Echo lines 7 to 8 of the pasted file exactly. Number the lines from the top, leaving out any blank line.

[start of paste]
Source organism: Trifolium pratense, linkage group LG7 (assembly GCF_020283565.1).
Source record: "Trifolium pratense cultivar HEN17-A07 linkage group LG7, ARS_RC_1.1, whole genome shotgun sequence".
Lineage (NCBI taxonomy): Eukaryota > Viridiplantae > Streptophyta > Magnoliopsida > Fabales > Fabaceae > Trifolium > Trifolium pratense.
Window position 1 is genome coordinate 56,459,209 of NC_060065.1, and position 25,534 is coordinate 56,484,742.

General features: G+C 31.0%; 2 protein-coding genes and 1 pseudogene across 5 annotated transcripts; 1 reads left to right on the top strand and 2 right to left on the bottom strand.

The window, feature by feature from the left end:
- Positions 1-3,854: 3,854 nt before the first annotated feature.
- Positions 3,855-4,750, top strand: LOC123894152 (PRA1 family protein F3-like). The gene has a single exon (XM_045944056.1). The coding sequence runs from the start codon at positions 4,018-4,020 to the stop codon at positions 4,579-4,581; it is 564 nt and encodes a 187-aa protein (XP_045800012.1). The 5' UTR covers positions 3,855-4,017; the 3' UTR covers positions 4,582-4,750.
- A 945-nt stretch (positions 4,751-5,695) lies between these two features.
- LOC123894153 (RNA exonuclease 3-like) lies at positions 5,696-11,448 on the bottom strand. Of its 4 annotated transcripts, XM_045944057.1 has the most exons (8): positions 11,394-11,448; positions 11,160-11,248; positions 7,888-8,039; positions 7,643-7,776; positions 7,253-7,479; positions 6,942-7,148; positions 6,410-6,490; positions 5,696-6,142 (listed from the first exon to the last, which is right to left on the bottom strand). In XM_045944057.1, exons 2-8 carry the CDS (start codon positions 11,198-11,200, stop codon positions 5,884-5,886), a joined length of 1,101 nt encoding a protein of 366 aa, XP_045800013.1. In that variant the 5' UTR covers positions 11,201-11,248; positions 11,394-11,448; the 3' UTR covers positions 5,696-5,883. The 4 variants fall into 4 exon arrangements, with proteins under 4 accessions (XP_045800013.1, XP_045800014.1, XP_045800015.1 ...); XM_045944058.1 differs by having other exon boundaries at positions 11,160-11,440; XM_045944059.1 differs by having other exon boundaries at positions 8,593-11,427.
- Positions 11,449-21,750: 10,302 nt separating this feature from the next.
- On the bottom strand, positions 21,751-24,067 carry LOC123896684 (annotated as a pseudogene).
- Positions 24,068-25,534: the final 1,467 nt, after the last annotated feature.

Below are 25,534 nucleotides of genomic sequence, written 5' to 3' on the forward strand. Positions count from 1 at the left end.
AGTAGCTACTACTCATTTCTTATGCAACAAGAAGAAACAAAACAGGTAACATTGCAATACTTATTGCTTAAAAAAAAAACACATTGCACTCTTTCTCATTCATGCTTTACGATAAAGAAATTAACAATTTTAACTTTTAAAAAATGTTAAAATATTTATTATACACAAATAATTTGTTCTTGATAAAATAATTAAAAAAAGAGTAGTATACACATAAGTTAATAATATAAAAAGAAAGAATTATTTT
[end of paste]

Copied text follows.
- Positions 1-3,854: 3,854 nt before the first annotated feature.
- Positions 3,855-4,750, top strand: LOC123894152 (PRA1 family protein F3-like). The gene has a single exon (XM_045944056.1). The coding sequence runs from the start codon at positions 4,018-4,020 to the stop codon at positions 4,579-4,581; it is 564 nt and encodes a 187-aa protein (XP_045800012.1). The 5' UTR covers positions 3,855-4,017; the 3' UTR covers positions 4,582-4,750.